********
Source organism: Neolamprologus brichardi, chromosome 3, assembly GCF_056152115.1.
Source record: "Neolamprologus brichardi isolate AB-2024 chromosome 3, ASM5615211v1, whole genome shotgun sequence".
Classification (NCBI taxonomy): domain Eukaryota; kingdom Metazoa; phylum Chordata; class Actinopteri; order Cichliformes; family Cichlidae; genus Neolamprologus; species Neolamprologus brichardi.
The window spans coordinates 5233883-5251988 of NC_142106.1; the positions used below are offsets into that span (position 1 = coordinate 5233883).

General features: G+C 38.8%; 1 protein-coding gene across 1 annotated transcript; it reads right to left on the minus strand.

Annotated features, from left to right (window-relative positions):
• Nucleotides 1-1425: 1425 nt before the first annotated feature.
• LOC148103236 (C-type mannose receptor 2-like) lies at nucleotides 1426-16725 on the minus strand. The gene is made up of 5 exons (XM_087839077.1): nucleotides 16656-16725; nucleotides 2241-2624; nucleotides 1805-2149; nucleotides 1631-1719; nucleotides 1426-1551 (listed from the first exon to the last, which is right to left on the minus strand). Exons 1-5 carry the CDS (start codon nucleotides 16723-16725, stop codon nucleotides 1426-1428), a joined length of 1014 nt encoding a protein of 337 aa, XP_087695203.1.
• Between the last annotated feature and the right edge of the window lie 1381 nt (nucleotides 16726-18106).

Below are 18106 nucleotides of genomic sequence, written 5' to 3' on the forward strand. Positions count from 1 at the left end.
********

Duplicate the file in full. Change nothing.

Source organism: Neolamprologus brichardi, chromosome 3, assembly GCF_056152115.1.
Source record: "Neolamprologus brichardi isolate AB-2024 chromosome 3, ASM5615211v1, whole genome shotgun sequence".
Classification (NCBI taxonomy): domain Eukaryota; kingdom Metazoa; phylum Chordata; class Actinopteri; order Cichliformes; family Cichlidae; genus Neolamprologus; species Neolamprologus brichardi.
The window spans coordinates 5233883-5251988 of NC_142106.1; the positions used below are offsets into that span (position 1 = coordinate 5233883).

General features: G+C 38.8%; 1 protein-coding gene across 1 annotated transcript; it reads right to left on the minus strand.

Annotated features, from left to right (window-relative positions):
• Nucleotides 1-1425: 1425 nt before the first annotated feature.
• LOC148103236 (C-type mannose receptor 2-like) lies at nucleotides 1426-16725 on the minus strand. The gene is made up of 5 exons (XM_087839077.1): nucleotides 16656-16725; nucleotides 2241-2624; nucleotides 1805-2149; nucleotides 1631-1719; nucleotides 1426-1551 (listed from the first exon to the last, which is right to left on the minus strand). Exons 1-5 carry the CDS (start codon nucleotides 16723-16725, stop codon nucleotides 1426-1428), a joined length of 1014 nt encoding a protein of 337 aa, XP_087695203.1.
• Between the last annotated feature and the right edge of the window lie 1381 nt (nucleotides 16726-18106).

Below are 18106 nucleotides of genomic sequence, written 5' to 3' on the forward strand. Positions count from 1 at the left end.